The FCC voted 3-2 to pass the rules it had drawn up with the ‘help’ of telecommunications companies like Verizon and AT&T. In the ways of Washington over the last several months, almost no one is happy with the plan. And yet again the is being called to the mat. Well, , which might tell us something about the plan already:
Based on our understandings, this measure would avoid onerous Title II regulation; would be narrowly drawn along the lines of a compromise we have endorsed previously; would reject limits on our ability to properly manage our network and efficiently utilize our wireless spectrum; would recognize the capabilities and limitations of different broadband technologies; would ensure specialized services are protected against intrusive regulation; and would provide for a case-by-case resolution of complaints that also encourages non-governmental dispute settlement.
So why do weon the ?
We won’t insult your intelligence by parsing AT&T entire statement. But the last clause should be of particular concern, because it concerns you and me (And yes, I am likely preaching to the choir. If you think my point is worth repeating, feel free to forward this sermon to the agnostics among us. If not, please comment on where you disagree.). “And would provide for a case-by-case resolution of complaints that also encourages non-governmental dispute settlement.”
One need not be a lawyer to appreciate the way that clause will play out. IF you are aware of how your online access is being steered, slowed, or rerouted, and IF you want to raise a complaint about it, then we have a brothel full of retained lawyers who would be happy to deal with you individually and without government interference – all in an effort to encourage out-of-court settlement.
When you do raise your complaint, please do be aware of the fact that the tel-co/ISP/wireless provider you are challenging holds the servers, towers, satellites, and drives that contain the evidence of any internet manipulation. Though I feel confident that they would be more than happy to share that information with you as you build your case.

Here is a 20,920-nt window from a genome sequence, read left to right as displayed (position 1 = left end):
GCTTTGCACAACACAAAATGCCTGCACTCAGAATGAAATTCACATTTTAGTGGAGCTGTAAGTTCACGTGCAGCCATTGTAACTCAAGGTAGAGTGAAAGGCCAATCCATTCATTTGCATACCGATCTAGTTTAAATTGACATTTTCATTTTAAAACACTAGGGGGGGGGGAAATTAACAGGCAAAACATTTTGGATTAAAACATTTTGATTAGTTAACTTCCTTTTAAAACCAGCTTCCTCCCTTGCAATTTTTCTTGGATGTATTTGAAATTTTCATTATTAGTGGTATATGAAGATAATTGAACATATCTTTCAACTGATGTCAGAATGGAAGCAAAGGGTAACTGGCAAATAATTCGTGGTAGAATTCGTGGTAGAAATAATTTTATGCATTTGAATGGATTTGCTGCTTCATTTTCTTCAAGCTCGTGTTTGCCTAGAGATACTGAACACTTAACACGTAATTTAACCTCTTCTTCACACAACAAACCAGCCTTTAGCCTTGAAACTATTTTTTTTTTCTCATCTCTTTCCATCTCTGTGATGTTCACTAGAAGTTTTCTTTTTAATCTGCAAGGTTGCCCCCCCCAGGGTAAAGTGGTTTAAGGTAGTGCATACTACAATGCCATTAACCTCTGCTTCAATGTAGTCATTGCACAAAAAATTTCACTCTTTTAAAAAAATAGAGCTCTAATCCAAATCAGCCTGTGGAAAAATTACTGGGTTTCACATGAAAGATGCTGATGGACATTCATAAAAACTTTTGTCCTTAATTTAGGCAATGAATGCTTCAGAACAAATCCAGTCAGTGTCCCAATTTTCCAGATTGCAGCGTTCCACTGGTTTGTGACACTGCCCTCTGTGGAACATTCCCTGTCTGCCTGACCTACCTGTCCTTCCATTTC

The fact of the matter is, I am even more pessimistic than that. We all know when our own home’s/business’s/school’s internet is ‘down’ or seems really sluggish. But do we really have any idea how or why we keep seeing the same group of corporate ads on whatever website we go to? And how on earth can we have any idea about what we are NOT getting access to? The politically-engaged among us are likely aware that Apple, Bank America, and many others have yanked any references to Wikileaks from their own systems. Whether you want to call that censorship or not, you know about it because you are not dependent on Apple, Bank America, et al., to get that information to you. You are dependent on AT&T or Comcast to get your network to you. If one of them decides to block information about a competitor’s new deal or a technology’s latest development, how will you know?
And if you are thinking, “Well, they won’t ‘block’ it, though they might give their own spin on the information priority on their network.” Agreed. And when was the last time any of us spent an extra ten or fifteen minutes to dig down to the fourth or fifth page of a Google search to compare the information there with the information offered in the first couple of hits?
And if you are thinking, “I can always change providers.” Agreed again. Though theis only the beginning, and as the bigger providers agglomerate, they will demand ever longer contracts with ever more demanding hookup/early release fees. Ask anyone with an iPhone. As a parallel example, anyone see any smaller banking successes after we bailed out those ‘too big to fail’?
But there is good news during this Yule-Tide season. Al Franken has not given up his fight to create a truly neutral net (To sign his digital petition, ). Here is his latest (25-minute) speech to Congress about the Comcast/NBC merger and its ‘tip-of-the-iceberg’ effect on net neutrality:
And the National Conference for Media Reform has opened up its registration for its national conference on 8-10 April 2011. We can continue to try to stem the tide, as long as we can get hold of the information.
Thank you for reading.